MH17 crash: UN calls for independent probe
United Nations, July 18 (IANS/EFE) The UN Security Council Friday called for "a full, thorough and independent international investigation" of the downing of a Malaysia Airlines jetliner with 298 people aboard in a strife-torn area of eastern...
United Nations, July 18 (IANS/EFE) The UN Security Council Friday called for "a full, thorough and independent international investigation" of the downing of a Malaysia Airlines jetliner with 298 people aboard in a strife-torn area of eastern Ukraine.
The emergency session began with a minute's silence in honour of the 283 passengers and 15 crew members killed Thursday.
The investigation should be conducted "in accordance with international civil aviation guidelines", the council said, demanding "appropriate accountability" and "immediate access by investigators to the crash site".
At a briefing, Jeffrey Feltman, the UN under-secretary general for political affairs, spoke of "credible, numerous reports that suggest that a sophisticated surface-to-air missile was used" to bring down the Malaysia Airlines Boeing 777.
Flight MH17 from Amsterdam to Kuala Lumpur went down in the vicinity of Donetsk, an area of eastern Ukraine under control of mainly ethnic-Russian militias opposed to the government in Kiev, killing all 283 passengers and 15 crew on board.
The plane was probably hit by a missile fired from militia territory, US Ambassador Samantha Power said during Friday's Security Council session.
Both the Ukrainian and Russian militaries have missiles capable of striking a plane flying at an altitude of 10,000 metres (nearly 33,000 feet) and reports indicate that at least one of the Ukrainian army's missile batteries fell into the hands of the anti-Kiev forces.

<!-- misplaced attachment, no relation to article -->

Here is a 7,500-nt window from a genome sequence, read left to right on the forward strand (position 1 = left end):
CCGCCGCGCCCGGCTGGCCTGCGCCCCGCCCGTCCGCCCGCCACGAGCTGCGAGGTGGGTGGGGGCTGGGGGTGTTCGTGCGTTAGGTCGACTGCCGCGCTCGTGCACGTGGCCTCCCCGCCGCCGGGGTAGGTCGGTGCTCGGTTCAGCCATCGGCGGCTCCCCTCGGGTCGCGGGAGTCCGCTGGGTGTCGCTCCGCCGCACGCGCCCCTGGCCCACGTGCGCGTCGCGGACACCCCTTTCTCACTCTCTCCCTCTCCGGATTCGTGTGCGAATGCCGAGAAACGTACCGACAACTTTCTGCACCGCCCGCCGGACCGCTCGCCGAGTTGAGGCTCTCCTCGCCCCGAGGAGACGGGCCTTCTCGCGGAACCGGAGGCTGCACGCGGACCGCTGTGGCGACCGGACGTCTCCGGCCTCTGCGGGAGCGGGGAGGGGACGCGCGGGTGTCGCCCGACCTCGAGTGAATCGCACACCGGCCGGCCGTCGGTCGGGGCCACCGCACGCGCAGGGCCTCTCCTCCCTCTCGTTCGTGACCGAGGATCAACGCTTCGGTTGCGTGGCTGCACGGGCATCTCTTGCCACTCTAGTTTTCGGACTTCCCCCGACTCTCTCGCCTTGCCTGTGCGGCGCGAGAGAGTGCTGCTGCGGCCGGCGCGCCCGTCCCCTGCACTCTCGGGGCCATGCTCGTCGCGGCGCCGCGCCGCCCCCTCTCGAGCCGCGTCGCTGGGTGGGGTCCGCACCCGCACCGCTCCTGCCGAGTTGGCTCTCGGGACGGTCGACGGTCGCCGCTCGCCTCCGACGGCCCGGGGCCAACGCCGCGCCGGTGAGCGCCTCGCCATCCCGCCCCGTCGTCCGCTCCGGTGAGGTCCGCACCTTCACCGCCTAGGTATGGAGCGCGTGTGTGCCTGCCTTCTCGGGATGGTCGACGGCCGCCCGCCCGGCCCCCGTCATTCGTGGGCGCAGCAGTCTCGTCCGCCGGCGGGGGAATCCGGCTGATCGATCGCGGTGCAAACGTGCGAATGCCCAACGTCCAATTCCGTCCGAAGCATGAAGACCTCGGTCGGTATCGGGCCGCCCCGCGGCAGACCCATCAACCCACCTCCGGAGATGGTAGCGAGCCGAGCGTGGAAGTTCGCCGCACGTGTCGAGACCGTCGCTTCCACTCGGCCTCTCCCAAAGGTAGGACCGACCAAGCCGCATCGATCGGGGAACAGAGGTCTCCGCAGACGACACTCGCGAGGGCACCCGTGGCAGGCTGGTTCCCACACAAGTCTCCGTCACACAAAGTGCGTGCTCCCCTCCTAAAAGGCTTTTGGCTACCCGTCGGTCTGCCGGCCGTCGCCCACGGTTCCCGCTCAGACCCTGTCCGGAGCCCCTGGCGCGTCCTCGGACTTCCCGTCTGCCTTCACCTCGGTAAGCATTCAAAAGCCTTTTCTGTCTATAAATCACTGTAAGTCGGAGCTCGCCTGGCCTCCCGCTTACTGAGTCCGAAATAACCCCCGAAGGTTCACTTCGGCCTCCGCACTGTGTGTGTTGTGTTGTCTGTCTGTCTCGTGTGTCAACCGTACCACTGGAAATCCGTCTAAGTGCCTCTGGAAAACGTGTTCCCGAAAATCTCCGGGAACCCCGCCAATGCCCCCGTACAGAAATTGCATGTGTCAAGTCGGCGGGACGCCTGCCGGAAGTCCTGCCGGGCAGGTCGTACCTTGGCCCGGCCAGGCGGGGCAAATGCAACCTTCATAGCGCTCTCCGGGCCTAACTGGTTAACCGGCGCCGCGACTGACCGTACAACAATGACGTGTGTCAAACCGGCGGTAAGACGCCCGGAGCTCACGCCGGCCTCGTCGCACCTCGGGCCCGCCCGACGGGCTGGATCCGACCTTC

The Ukrainian government and the militias have each accused the other of shooting down the plane.
Emergency workers have recovered 181 bodies at the crash site, Ukraine's foreign ministry said Friday, while officials in Donetsk who are loyal to Kiev accused the militias of impeding access to the scene.
Reporters who reached the site just hours after the crash Thursday said the militias were not interfering with emergency workers or the media.
Kiev charged the militias with seeking to grab the "black boxes", or flight data recorders, from the wreckage and turn them over to Moscow, but Russia's foreign minister rejected that claim.
"We want international experts to arrive on the crash site as soon as possible and retrieve the flight recorders in an instant," Sergei Lavrov said. "Despite statements coming from Kiev, we have no plans to seize the flight recorders."
The Organisation for Security and Cooperation in Europe said Friday that 30 of its observers had reached the crash site.
One of the observers sent a text message from the site, a spokesman at OSCE headquarters in Vienna said, while pointing out that the team did not include any aviation experts.